Vintage Guitar - February 2018 - 119
The Rivet '63/'64 Pickup Set
ivet Pickups founder David Petschulat
made the first locking vibrato with fine
tuners for the EVH company, and worked
stints at Kahler and Gibson.
With Rivet, Petschulat has developed a
unique pickup design with two mini-coils that,
once connected to their base, allow a variety of
tonal options via various wiring cards.
Rivet pickups are the same size as standard
humbuckers but have a very unique ap-
pearance thanks to their arrangement and
number of polepieces. The '63 is designed
as a neck pickup and has a row of six pole
pieces alongside a mini-coil of three poles; the
bridge-position '64 has a row of six poles with
The Strymon Zuma
re you tripping over a spiderweb of effects power cords? Have a pedalboard
that requires an advanced degree in electrical engineering to operate? Or are you just
confounded by your home setup of a few
pedals patched together with a mish-mash
of cords that mysteriously become a rat's
nest when you're not looking?
Strymon's Zuma power supply might be
your answer. This beautiful blue box is the
highest horsepower, most tech-savvy supply
of its kind - and at a reasonable price.
The Zuma provides nine high-current,
isolated circuits, each with its own custom
transformer and dedicated regulator. The
nine channels all deliver 9 volts via the
provided short or long cords.
Two channels are switchable between 9-,
12-, or 18-volt output. This is ideal for most
regular or even higher-power effects - and
if you have a 9-volt stompbox that provides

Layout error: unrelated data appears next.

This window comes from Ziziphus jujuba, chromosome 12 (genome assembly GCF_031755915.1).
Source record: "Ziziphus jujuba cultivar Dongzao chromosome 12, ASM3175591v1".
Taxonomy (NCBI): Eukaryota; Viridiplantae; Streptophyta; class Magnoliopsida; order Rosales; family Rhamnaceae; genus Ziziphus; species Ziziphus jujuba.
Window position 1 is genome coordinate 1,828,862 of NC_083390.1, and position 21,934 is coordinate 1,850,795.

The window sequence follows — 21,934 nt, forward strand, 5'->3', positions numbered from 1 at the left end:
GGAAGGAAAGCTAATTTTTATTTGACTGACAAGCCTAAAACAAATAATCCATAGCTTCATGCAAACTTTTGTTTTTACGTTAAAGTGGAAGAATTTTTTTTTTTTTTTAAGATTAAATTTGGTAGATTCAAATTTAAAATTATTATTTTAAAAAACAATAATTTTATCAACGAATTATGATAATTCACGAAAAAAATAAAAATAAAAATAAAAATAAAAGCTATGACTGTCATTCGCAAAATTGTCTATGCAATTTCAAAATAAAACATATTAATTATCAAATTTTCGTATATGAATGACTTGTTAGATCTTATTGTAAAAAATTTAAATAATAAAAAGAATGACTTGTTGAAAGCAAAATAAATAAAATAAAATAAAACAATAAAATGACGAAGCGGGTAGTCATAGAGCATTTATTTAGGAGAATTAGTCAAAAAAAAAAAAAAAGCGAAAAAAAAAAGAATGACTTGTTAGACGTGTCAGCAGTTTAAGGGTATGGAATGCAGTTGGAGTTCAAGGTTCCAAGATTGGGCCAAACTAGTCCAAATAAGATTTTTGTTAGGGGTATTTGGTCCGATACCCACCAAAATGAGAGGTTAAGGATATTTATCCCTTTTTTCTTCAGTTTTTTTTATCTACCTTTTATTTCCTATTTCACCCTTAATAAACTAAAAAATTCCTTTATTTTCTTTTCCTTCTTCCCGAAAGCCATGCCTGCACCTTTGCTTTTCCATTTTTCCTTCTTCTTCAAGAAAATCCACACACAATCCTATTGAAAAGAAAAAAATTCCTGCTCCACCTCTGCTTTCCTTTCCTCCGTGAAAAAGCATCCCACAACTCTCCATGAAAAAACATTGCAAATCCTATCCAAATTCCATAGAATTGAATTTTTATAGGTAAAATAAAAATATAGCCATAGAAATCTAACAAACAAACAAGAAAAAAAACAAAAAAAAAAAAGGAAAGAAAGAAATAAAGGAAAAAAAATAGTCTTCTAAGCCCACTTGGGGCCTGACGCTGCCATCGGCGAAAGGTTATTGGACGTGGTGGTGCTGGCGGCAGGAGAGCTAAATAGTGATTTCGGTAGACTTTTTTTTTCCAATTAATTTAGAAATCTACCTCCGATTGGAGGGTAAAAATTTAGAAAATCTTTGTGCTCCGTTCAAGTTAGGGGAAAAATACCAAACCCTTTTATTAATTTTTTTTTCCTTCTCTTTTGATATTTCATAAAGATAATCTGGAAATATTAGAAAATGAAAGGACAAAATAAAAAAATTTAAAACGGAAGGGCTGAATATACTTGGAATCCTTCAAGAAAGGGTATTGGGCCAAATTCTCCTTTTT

more headroom or output at higher voltages,
you've got options. Each output delivers a
whopping 500 milliamps of juice. If you
don't speak fluent electronics, all you need
to know is that the Zuma is never going to
let your stompboxes down. Each output is
also topped by a small operating light to let
you know when your connection is made.
Zuma engineers were also thinking
ahead to your future world tour, even if
you weren't: the power-in options include
any variation from 100 to 240 volts with the
IEC cable supplied.
The Zuma is also amazingly quiet. Some pedals
designed to work with
batteries can churn out
background static, but
the Zuma's dual isolation stages eliminate ground-loop
a nd AC-l i ne
noises. So you
re a l l y on l y
hear your pedals working, not
a four-pole mini-coil. The pickups connect to
a card base with slip-on connectors; the base,
in turn, has a slot for an interchangeable card.
The unit tested with the Crunch 108 card allowed for a hotter output when the push/pull
pot is in the down position. Other available
cards include a Glass model, designed to give
a more Tele-like tone from the set.
But where Rivet pickups really outshine
other passive pickup designs is in their
unique use of mini-coils to produce a clearer-sounding neck tone and a fatter-sounding
bridge tone thanks to the arrangements of
the mini-coils. For example, when the neck
position is chosen, various amounts of the
bridge's mini-coils, positioned under the
high strings, are added in to create a clearer
and wider overall "neck" tone. Conversely,
in the bridge position, the neck mini-coils
positioned under the bass strings are mixed
in to fatten things up.
The Rivet system is a highly idealized and
extremely versatile set of pickups. Thanks to
the ingenuity of founder David Petschulat,
the '63/'64 set offers a wider variety of tones
and output levels than traditional humbuckers via it's card system and imaginative use
of mini-coils. - Zac Childs
If the Zuma's more juice than you need,
Strymon also offers scaled-down Ojai models.
The basic Ojai has five 9-volt outputs, whereas
the Ojai R30 offers two selectable outputs for
12- or 18-volt units. And they can be daisychained together to expand your system.
The Zuma and its little siblings are
lightweight, rock-solid, simple to operate
(even for guitarists), and downright cool
looking. - Michael Dregni